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|Henry M Sobell|
|University of Rochester, USA|
|Keynote: J Mol Genet Med|
|Premeltons are examples of emergent structures (i.e., structural solitons) that arise spontaneously in DNA due to the presence of nonlinear excitations in its structure. They are of two kinds: B-B (or A-A). Premeltons form at specific DNAregions to nucleate site-specific DNA melting. These are stationary and, being globally non-topological, undergo breather motions that allow drugs and dyes to intercalate into DNA. B-A (or A-B) premeltons, on the other hand, are mobile, and being globally topological, act as phase-boundaries transforming B- into A- DNA during the structural phase-transition. They are not expected to undergo breather-motions. A key feature of both types of premeltons is the presence of an intermediate structuralform in their central regions (proposed as being a transition-state intermediate in DNA-melting and in the B- to A- transition), which differs from either A- or B- DNA. The so called beta-DNA, this is both metastable and hyperflexible–and contains an alternating sugar-puckering pattern along the polymer-backbone combined with the partial-un-stacking (in its lower energyforms) of every other base-pair. Beta-DNA is connected to either B- or to A- DNA on either side by boundaries possessing a gradation of nonlinear structural-change, these being called the kink and the anti-kink regions. The presence of premeltons in DNA leads to a unifying theory to understand much of DNA physical-chemistry and molecular-biology. In particular, premeltons are predicted to define the 5’ and 3’ ends of genes in naked-DNA and DNA in active-chromatin, this is having important implications for understanding physical aspects of the initiation, elongation and termination of RNA-synthesis during transcription. For these and other reasons, the model will be of broader interest to the general audience working in these areas. The model explains a wide variety of data, and carries within it a number of experimental predictions –all readily testable – as will be described in my talk.|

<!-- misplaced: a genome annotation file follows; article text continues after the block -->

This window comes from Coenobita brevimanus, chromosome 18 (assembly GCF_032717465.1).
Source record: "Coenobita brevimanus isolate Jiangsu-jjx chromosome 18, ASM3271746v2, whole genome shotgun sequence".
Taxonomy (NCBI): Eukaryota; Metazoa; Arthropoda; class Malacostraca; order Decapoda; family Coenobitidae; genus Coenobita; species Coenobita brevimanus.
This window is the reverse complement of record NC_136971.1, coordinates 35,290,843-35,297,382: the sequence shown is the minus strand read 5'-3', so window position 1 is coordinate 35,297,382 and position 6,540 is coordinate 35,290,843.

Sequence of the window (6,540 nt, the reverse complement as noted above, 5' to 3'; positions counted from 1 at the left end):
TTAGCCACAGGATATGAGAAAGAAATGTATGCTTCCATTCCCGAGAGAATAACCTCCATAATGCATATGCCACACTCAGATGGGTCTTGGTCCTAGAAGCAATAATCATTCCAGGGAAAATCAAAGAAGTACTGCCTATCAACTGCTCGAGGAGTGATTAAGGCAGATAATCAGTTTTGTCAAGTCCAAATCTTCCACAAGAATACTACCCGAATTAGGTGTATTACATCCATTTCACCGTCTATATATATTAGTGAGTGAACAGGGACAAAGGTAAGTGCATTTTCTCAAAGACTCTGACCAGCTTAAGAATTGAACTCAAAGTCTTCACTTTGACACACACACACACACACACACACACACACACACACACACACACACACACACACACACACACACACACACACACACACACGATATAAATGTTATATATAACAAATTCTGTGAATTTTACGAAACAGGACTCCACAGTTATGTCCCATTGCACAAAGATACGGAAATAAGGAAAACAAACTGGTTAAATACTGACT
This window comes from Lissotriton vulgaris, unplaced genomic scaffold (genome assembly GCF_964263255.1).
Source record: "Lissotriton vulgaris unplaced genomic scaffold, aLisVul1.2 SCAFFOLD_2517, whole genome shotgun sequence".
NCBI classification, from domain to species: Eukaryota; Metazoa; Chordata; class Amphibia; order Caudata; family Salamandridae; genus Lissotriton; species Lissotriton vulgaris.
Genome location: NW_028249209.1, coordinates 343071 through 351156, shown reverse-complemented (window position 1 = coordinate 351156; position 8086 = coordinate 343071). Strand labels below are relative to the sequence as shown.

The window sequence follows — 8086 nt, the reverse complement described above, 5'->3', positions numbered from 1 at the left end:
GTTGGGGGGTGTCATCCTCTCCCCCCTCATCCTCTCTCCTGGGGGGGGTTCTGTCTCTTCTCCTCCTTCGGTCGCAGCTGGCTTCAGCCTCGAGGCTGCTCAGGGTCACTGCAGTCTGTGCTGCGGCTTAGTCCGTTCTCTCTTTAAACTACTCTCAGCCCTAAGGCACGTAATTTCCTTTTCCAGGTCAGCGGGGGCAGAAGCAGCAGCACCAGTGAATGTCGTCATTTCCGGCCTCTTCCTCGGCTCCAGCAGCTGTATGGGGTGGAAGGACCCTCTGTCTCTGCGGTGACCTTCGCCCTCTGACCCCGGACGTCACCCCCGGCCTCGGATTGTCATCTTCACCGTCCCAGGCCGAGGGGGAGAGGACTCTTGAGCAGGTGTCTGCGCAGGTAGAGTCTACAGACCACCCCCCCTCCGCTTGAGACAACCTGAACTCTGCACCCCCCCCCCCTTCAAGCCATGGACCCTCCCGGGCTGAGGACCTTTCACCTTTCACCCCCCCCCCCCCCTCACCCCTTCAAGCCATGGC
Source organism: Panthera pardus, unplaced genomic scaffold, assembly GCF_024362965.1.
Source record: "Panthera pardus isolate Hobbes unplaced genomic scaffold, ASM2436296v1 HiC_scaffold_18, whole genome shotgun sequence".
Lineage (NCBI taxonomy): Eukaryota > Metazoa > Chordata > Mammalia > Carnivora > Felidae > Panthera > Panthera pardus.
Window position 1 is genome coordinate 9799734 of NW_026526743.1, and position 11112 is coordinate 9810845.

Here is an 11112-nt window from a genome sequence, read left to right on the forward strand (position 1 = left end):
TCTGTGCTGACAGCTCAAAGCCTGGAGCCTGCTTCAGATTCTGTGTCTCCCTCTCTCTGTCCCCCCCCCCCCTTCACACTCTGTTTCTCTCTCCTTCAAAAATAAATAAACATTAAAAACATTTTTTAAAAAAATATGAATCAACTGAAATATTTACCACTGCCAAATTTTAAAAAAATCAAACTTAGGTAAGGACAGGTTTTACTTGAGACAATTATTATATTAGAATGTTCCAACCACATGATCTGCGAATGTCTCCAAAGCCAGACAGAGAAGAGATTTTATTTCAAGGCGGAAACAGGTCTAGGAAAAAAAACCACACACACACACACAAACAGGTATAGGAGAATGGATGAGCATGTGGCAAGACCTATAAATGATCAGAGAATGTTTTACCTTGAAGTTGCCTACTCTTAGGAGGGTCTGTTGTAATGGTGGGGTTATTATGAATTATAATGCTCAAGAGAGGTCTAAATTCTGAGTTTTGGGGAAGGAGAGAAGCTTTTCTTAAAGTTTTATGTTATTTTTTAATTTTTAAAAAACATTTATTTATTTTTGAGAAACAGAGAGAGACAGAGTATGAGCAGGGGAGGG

Henry M Sobell completed his studies at Brooklyn Technical High School (1948-1952), Columbia College (1952-1956), and University of Virginia School of Medicine (1956-1960). Instead of practicing clinical medicine, he then went to the Massachusetts Institute of Technology (MIT) to join Professor Alexander Rich in the Department of Biology (1960-1965), where, he had a Helen Hay Whitney Post-doctoral Fellowship where he learned the technique of single crystal X-ray analysis. He then joined the Chemistry department at University of Rochester.
Email: [email protected]
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